The clothes were piled high. They overflowed from the cardboard boxes out into the narrow walkways that consumers and onlookers slid through. The tables were small, the tchotchkes were many, and the air was pungent with stagnant cologne and aged dust. It was quite a spectacle to behold. Especially as not ten feet above this spectacle were grandiose crystal chandeliers. It was old and new, death and re-birth… all in one ballroom.
I had been to the flea market the year before, so I knew what to expect. Massive amounts of people swarming the stalls, ripping apart the displays to find what they hoped would be a steal. And because this was most likely the only flea market in Abu Dhabi all year, now was the time to pounce. It was difficult not to fear for one’s life in such turmoil. But we entered nonetheless.
The Flea Market had five aisles that ran the length of the extended ballroom, about the size of half a football field. Tables hugged either side of the aisles, which were about three feet wide. Which is why I will refer to my wife and my trek through those aisles as “The Dance of the Marketers”. Like the venerable ‘Danse Macabre Op. 40’ by Saint-Saënz, we began slowly…
(Ahem – Now is a good time to listen to the performance as you read).
We crept into the first aisle smoothly, yet cautiously, not knowing what we’d find. Seeing bags of housewares and children’s toys we lingered just a moment. But our curiosity faded as we realized we needed none of these items. Clothes on left. Suits on the right. The suit salesman’s eye lit up as I tried on a grey wool coat – Ugh! Hot! I took it off. The jacket salesman darkened. I departed. My wife ran her hands through a rack of dresses. I ran my ran across the back of a fellow shopper as they were careening dangerously close. They realized their error and shifted directions.
Each table scene reflected the manner of the artist behind the table. Whether messy clothes were splattered chaotically among the boxes or books placed meticulously across the table, the settings reflected the mannerisms of their (soon-to-be) past owners. Each new aisle, and each new table, brought new smells, new textures to our dance. We stepped over bamboo sandals, slid past crouching ladies, and hopped over hidden stuffed animal tigers. Our feet waltzed back-and-forth between tables. Our hips ‘rumba’ed away from jagged strollers. And our feet ‘salsa’ed through gaggles of heavy heeled shoppers.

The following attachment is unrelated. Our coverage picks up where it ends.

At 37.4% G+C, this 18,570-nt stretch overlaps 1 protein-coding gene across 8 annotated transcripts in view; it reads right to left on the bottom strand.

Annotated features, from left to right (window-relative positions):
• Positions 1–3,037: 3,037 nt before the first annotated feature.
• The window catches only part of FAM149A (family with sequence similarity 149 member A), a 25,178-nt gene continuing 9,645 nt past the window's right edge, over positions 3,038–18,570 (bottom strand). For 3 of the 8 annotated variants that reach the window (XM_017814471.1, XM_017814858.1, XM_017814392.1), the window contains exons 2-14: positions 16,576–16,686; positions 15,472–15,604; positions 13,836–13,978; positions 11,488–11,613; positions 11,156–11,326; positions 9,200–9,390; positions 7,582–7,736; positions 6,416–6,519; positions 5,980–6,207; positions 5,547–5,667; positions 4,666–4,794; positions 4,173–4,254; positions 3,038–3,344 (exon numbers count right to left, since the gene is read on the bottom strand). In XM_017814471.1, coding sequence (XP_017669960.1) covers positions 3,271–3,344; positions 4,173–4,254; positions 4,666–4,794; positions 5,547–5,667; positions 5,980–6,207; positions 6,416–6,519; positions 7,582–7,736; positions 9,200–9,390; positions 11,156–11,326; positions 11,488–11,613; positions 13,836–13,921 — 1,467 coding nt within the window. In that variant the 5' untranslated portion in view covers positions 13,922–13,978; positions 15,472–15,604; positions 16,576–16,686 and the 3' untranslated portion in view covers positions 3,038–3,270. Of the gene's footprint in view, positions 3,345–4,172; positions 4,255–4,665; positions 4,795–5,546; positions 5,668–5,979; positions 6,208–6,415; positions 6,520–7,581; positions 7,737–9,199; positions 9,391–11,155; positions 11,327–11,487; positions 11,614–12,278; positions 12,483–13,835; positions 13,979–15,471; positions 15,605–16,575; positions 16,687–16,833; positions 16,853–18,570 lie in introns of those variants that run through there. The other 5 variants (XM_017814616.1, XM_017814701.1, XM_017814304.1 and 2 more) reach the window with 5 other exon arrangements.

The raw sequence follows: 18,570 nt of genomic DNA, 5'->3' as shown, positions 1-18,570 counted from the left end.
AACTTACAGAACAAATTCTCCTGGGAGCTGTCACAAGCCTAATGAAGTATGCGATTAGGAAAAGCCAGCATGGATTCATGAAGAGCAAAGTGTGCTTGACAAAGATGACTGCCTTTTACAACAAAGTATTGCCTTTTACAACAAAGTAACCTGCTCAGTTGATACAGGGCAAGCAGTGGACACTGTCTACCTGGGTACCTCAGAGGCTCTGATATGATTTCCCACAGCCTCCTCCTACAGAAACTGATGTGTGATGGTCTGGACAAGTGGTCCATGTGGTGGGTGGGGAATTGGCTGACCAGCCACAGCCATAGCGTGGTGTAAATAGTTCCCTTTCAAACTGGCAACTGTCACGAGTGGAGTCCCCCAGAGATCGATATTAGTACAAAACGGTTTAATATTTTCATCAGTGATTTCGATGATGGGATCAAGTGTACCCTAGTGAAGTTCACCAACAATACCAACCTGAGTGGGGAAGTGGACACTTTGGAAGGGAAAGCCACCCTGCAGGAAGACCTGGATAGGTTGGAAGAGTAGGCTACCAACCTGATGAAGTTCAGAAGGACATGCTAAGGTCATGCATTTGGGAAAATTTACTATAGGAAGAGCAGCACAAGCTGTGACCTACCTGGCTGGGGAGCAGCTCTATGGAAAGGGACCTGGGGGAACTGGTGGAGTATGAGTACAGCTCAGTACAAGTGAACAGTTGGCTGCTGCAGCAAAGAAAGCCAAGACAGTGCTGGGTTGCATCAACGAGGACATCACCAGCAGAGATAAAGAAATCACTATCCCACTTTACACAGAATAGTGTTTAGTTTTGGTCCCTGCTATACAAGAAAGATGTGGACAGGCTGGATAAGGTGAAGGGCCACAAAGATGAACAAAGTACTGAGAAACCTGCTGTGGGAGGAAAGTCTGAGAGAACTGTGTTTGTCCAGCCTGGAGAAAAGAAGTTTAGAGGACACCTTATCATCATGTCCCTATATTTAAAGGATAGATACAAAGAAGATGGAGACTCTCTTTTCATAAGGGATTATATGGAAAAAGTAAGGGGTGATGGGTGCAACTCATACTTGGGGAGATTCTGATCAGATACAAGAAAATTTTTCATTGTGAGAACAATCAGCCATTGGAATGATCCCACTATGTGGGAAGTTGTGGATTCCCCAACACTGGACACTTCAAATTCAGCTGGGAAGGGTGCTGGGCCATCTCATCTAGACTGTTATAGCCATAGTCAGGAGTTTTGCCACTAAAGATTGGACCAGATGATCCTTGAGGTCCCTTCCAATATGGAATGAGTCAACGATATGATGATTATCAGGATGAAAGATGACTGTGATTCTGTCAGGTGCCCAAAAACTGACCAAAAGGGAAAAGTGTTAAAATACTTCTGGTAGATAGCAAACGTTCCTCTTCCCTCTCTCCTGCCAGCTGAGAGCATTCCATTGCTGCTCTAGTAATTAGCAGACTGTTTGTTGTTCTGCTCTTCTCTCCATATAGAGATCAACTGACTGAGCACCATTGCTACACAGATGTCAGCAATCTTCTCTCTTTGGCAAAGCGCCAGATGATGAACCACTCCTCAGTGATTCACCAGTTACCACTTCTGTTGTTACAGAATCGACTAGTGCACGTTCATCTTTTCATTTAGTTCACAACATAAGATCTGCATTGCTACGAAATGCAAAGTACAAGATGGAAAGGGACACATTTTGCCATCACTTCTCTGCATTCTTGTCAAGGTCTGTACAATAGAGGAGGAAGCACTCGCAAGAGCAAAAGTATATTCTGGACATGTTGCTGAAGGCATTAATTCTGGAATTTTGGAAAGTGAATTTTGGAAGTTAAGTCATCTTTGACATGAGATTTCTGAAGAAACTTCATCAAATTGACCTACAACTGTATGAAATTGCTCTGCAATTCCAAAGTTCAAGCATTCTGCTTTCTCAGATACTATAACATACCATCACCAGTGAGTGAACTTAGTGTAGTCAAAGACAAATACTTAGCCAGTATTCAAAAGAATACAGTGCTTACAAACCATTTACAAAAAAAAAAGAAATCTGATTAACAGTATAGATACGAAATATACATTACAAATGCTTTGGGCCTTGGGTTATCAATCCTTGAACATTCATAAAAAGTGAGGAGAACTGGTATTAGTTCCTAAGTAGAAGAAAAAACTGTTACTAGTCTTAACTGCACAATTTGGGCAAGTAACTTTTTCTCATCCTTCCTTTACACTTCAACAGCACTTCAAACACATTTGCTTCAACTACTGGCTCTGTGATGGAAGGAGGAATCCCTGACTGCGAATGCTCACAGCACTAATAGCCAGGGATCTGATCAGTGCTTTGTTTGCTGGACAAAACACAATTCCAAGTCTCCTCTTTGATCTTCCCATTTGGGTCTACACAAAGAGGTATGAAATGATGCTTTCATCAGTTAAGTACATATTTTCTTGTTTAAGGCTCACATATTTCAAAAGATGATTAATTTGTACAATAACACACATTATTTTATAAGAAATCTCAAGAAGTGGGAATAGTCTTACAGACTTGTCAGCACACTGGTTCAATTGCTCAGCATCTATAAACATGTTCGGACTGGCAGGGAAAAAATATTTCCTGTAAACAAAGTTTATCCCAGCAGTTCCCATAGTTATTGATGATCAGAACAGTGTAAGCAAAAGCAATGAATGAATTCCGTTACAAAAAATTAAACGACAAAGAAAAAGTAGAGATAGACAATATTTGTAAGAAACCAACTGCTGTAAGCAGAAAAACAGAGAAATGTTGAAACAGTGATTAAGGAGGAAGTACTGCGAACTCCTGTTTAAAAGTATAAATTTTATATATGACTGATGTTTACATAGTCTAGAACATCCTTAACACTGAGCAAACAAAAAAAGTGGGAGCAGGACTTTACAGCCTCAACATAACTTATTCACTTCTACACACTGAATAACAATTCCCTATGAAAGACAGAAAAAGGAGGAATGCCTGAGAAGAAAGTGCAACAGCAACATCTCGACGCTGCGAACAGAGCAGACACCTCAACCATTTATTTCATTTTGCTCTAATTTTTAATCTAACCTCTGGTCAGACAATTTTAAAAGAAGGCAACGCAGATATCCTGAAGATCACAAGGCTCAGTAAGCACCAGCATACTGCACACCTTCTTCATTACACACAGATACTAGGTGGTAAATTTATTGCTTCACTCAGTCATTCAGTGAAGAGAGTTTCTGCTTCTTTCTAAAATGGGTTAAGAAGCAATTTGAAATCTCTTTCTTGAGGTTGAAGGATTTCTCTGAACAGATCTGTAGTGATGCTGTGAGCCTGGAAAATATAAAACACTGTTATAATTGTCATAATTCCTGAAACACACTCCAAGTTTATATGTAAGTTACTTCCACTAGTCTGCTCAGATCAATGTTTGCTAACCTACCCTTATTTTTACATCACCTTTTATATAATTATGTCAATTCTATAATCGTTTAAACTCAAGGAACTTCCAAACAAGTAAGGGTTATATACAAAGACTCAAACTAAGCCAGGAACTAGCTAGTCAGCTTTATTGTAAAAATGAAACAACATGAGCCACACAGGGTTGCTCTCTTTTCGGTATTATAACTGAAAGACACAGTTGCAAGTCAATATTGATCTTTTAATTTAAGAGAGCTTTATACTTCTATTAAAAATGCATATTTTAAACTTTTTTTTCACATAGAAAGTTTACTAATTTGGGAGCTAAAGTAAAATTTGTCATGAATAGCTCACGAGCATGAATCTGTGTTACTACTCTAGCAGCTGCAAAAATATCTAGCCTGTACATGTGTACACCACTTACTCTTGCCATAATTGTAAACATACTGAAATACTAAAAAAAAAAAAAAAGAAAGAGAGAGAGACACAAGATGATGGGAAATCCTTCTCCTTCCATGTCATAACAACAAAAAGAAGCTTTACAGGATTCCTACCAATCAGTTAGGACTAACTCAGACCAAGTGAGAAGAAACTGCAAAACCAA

We transitioned into the second-to-last aisle and quickened the pace ever so much knowing that our finale was rapidly approaching. This aisle’s dance finished as it had began, with a purchase. I had bought two athletic shirts and a few books at the start while my wife bought a “new” skirt at the end. Our purchasing portion was now over and it was time to finish strong, but gently. So as we swept into the final aisle the room slowed. We moved casually from table to table softly smiling at the sellers, while knowing full well we would not be adding anything else to this performance.
We slowed at the ballroom entrance and there paused, momentarily reflecting on our steps. But in this dance there would be no final pose, no crescendo, just a quiet departure. As we sashayed peacefully out of the ballroom towards our parked car, the foreboding feel of doomed drifted away. And triumphantly having bought what we needed and nothing more, we heard feint but peaceful notes of Leonard Bernstein & the New York Philharmonic playing Adagio for Strings. And at that, the dance began again, only… slightly different.